stoneagepaths

A New Path to the Stone Age

Agua Caliente Cultural Museum April 5, 2012

Went to the Agua Caliente Cultural Museum it was smaller than I expected, but they are raising funds to build a new 110,000 sq. foot museum facility in the heart of Palm Springs.  They did have some nice baskets and artifacts belonging to the Cahuilla people.

                                     

                                        

The photos below were from a Heritage building next door.

Cahuilla Indian boy and woman grinding mesquite seed pods in a stone mortar.

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Palm Springs Pictures

Filed under: Miscellaneous Pics,Vacation trips — stoneagepaths @ 10:48 PM
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Had a wonderful vacation in Palm Springs, CA.  Took some great pics of  the local flora and a few Indian artifacts.

These pics were taken at the Moorten Botanical Gardens on South Palm Canyon Drive.

      

 

 

  

 

 

Vacation April 2, 2012

Filed under: Vacation trips — stoneagepaths @ 1:43 PM

Hi everyone.   Going to Palm Springs, California with my  mom and dad, their dog Mr. Russel, my wife, two daughters, my niece and myself.   Hope to bring back some nice pictures.  I plan to visit the Agua Caliente Cultural Museum while I’m there.  They are supposed to have a nice display of baskets and artifacts belonging to the Cahuilla Indians who have lived in that region for over 3,000 years.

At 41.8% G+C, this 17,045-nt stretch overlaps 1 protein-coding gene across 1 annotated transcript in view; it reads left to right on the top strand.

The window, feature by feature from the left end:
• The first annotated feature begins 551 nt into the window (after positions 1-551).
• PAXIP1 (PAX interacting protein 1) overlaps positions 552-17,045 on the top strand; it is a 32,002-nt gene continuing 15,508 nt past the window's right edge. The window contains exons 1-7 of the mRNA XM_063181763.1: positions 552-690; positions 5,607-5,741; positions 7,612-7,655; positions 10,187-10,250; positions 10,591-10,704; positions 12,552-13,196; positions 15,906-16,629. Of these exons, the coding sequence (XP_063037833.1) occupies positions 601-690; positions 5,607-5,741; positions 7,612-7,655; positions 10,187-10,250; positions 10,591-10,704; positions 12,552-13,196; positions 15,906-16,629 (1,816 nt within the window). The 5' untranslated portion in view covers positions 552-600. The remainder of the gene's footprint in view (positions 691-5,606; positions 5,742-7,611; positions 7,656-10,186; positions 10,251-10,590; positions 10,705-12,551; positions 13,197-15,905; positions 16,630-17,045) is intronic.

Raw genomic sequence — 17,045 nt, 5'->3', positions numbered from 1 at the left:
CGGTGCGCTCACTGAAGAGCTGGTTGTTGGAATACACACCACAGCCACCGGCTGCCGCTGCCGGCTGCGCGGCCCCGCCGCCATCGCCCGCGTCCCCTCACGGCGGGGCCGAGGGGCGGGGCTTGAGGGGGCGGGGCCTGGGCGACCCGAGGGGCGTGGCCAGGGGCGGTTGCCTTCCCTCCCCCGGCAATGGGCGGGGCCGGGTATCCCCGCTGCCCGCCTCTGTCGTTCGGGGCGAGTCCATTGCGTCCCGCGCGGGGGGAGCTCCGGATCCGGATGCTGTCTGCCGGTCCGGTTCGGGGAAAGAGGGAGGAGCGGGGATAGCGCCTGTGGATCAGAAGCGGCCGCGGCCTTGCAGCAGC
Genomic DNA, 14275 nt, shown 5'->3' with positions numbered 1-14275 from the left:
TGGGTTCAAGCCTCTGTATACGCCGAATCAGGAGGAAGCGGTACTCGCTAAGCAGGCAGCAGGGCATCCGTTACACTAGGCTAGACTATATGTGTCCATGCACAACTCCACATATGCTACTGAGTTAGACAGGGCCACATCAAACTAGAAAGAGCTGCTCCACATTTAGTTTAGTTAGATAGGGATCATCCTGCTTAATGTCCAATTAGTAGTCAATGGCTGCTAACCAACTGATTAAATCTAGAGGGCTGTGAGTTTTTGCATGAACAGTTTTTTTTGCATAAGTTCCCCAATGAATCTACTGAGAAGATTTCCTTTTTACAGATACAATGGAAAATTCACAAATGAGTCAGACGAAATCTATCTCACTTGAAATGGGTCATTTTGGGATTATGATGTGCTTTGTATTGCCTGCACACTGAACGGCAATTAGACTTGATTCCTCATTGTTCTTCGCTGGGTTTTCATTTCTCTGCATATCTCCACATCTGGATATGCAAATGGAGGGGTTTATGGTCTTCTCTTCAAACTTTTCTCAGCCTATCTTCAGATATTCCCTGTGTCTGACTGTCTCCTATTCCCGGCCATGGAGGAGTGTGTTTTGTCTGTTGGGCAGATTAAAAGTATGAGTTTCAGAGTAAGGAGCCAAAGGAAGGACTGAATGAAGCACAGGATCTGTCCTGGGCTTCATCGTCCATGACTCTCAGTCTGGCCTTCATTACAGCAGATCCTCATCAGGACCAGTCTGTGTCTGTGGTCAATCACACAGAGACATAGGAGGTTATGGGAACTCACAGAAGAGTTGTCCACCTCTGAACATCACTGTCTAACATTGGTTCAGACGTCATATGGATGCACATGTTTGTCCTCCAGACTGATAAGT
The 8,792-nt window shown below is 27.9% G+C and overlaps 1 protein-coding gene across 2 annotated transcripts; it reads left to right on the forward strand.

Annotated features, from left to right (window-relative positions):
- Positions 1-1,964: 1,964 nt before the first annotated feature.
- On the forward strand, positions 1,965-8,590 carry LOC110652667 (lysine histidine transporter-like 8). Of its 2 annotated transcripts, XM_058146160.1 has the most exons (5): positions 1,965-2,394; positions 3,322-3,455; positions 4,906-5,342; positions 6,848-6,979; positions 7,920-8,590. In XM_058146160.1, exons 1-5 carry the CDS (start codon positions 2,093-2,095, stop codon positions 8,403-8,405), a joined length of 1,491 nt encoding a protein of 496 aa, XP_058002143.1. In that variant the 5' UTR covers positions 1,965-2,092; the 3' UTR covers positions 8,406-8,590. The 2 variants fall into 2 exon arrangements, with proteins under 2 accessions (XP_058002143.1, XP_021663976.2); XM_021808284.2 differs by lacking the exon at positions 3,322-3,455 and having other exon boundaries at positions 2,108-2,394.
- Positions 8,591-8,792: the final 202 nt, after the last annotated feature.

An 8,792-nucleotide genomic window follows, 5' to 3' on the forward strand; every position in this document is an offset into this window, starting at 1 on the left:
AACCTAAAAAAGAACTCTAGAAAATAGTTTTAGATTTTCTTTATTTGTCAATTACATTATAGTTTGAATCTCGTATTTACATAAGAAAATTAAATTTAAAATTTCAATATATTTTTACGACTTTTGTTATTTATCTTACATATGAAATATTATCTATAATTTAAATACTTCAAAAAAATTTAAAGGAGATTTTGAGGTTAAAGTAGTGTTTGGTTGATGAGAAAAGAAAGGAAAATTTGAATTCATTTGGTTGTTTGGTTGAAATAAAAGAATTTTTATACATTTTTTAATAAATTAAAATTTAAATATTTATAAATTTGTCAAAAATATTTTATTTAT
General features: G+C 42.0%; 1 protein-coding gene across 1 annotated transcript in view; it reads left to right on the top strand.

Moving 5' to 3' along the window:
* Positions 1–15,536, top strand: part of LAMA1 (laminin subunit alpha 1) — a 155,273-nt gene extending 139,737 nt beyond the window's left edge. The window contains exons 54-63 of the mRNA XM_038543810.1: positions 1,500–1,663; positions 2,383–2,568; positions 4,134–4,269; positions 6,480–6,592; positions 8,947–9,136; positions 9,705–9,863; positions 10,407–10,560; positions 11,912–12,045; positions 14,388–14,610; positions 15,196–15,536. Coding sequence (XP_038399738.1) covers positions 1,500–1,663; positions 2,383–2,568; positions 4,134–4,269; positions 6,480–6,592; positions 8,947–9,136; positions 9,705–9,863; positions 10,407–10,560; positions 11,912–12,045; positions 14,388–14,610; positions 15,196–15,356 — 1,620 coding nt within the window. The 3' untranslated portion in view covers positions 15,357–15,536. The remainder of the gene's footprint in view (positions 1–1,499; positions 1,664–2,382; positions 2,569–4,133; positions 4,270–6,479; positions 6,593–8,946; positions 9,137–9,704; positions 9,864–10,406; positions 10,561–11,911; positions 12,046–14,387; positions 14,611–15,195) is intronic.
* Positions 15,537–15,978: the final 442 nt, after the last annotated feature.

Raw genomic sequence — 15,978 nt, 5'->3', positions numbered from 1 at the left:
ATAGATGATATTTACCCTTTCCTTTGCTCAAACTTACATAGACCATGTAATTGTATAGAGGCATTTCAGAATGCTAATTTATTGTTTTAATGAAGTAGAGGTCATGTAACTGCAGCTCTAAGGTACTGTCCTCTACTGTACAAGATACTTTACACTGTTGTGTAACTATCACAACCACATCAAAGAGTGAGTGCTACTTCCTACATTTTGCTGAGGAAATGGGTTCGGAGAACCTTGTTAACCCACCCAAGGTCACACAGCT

For more info on the museum go to www.accmuseum.org

 

 

 

Using the hand drill March 29, 2012

Filed under: Primitive Projects — stoneagepaths @ 11:10 AM
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These pics are from last year.  Made a coal using California buckeye hearth board and spindle.  Probably took about 30 seconds to form a coal with this fire drill combination.

 

Bone tools

Filed under: Primitive Projects,Stone and bone — stoneagepaths @ 11:02 AM
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I made a few bone tools about a year ago using elk bone and pieces of cow rib bone.   Pictured are small bone ornaments, needles, awls and a harpoon point with dogbane cordage.

 

 

The Lone Woman of San Nicolas Island March 25, 2012

The Lone Woman of San Nicolas lived alone on the island from 1835 to 1853.

If you’ve read “Island of the Blue Dolphins” by Scott O’ Dell you should be familiar with the story.

The story begins when a schooner under Captain Charles Hubbard carried away the Natives of San Nicolas Island except for one woman who boarded the ship but then realized her child or sibling was left behind,  jumps into the sea to save the child.  18 years later she was found on the Island by Captain Nidever, she was found alone with a dog in a crude house made from whale bones and dressed in a skirt made from cormorant feathers. 

She was taken to Mission Santa Barbara, she spoke only in sign language for the many  Indians at the Mission could not understand her strange language.   The Indians at Mission Santa Barbara were Chumash and the woman was from Gabrielino descent.  Both tribes spoke very differents dialects.

The lone woman who was named Juana Maria was buried on a hill near the Santa Barbara Mission.

 

 

Chert and Flint March 24, 2012

Filed under: Stone and bone — stoneagepaths @ 3:27 PM
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Here are several closeups of different types of chert and flint.  I love the beautiful colors and textures each one has.  This was the ideal material for Native Americans in the making of stone tools such as arrowheads, scrapers, drills, and spear points.  Pictures taken by my daughter Mallorie.